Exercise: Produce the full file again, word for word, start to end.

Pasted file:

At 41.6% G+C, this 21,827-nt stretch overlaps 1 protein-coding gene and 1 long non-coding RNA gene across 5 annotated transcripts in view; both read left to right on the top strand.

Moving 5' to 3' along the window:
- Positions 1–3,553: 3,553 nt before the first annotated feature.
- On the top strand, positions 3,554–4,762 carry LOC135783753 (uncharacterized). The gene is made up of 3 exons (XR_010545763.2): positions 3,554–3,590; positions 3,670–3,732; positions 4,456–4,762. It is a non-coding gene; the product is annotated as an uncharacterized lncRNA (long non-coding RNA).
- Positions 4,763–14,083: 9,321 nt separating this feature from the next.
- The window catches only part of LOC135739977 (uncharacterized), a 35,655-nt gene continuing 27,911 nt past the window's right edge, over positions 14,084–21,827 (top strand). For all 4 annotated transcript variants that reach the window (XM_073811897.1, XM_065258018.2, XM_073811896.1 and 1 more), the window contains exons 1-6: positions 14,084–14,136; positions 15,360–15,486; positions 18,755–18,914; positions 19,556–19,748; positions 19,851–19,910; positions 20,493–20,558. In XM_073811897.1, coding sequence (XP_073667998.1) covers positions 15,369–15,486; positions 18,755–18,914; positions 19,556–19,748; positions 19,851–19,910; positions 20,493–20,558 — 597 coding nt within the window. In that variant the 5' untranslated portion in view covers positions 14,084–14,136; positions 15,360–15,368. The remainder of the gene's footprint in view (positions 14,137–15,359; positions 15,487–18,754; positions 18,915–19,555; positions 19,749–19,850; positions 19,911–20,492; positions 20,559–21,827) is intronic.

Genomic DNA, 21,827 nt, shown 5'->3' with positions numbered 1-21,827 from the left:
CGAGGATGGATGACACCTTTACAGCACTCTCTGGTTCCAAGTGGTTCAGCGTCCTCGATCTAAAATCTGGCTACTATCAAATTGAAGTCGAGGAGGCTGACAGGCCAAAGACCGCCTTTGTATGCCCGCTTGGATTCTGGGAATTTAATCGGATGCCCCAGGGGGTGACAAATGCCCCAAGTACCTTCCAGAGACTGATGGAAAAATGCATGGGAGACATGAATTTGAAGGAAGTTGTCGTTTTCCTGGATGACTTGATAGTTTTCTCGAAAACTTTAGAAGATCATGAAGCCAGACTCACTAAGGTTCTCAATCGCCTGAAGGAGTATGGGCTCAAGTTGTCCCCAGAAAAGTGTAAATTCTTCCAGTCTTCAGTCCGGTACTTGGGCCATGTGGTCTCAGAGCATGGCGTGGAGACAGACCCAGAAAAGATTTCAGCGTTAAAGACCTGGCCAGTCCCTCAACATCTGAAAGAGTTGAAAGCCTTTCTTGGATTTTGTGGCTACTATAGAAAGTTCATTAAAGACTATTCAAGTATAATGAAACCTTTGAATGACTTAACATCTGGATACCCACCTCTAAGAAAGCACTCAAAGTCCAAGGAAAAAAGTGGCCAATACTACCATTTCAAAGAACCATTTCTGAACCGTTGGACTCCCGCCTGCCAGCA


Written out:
At 41.6% G+C, this 21,827-nt stretch overlaps 1 protein-coding gene and 1 long non-coding RNA gene across 5 annotated transcripts in view; both read left to right on the top strand.

Moving 5' to 3' along the window:
- Positions 1–3,553: 3,553 nt before the first annotated feature.
- On the top strand, positions 3,554–4,762 carry LOC135783753 (uncharacterized). The gene is made up of 3 exons (XR_010545763.2): positions 3,554–3,590; positions 3,670–3,732; positions 4,456–4,762. It is a non-coding gene; the product is annotated as an uncharacterized lncRNA (long non-coding RNA).
- Positions 4,763–14,083: 9,321 nt separating this feature from the next.
- The window catches only part of LOC135739977 (uncharacterized), a 35,655-nt gene continuing 27,911 nt past the window's right edge, over positions 14,084–21,827 (top strand). For all 4 annotated transcript variants that reach the window (XM_073811897.1, XM_065258018.2, XM_073811896.1 and 1 more), the window contains exons 1-6: positions 14,084–14,136; positions 15,360–15,486; positions 18,755–18,914; positions 19,556–19,748; positions 19,851–19,910; positions 20,493–20,558. In XM_073811897.1, coding sequence (XP_073667998.1) covers positions 15,369–15,486; positions 18,755–18,914; positions 19,556–19,748; positions 19,851–19,910; positions 20,493–20,558 — 597 coding nt within the window. In that variant the 5' untranslated portion in view covers positions 14,084–14,136; positions 15,360–15,368. The remainder of the gene's footprint in view (positions 14,137–15,359; positions 15,487–18,754; positions 18,915–19,555; positions 19,749–19,850; positions 19,911–20,492; positions 20,559–21,827) is intronic.

Genomic DNA, 21,827 nt, shown 5'->3' with positions numbered 1-21,827 from the left:
CGAGGATGGATGACACCTTTACAGCACTCTCTGGTTCCAAGTGGTTCAGCGTCCTCGATCTAAAATCTGGCTACTATCAAATTGAAGTCGAGGAGGCTGACAGGCCAAAGACCGCCTTTGTATGCCCGCTTGGATTCTGGGAATTTAATCGGATGCCCCAGGGGGTGACAAATGCCCCAAGTACCTTCCAGAGACTGATGGAAAAATGCATGGGAGACATGAATTTGAAGGAAGTTGTCGTTTTCCTGGATGACTTGATAGTTTTCTCGAAAACTTTAGAAGATCATGAAGCCAGACTCACTAAGGTTCTCAATCGCCTGAAGGAGTATGGGCTCAAGTTGTCCCCAGAAAAGTGTAAATTCTTCCAGTCTTCAGTCCGGTACTTGGGCCATGTGGTCTCAGAGCATGGCGTGGAGACAGACCCAGAAAAGATTTCAGCGTTAAAGACCTGGCCAGTCCCTCAACATCTGAAAGAGTTGAAAGCCTTTCTTGGATTTTGTGGCTACTATAGAAAGTTCATTAAAGACTATTCAAGTATAATGAAACCTTTGAATGACTTAACATCTGGATACCCACCTCTAAGAAAGCACTCAAAGTCCAAGGAAAAAAGTGGCCAATACTACCATTTCAAAGAACCATTTCTGAACCGTTGGACTCCCGCCTGCCAGCA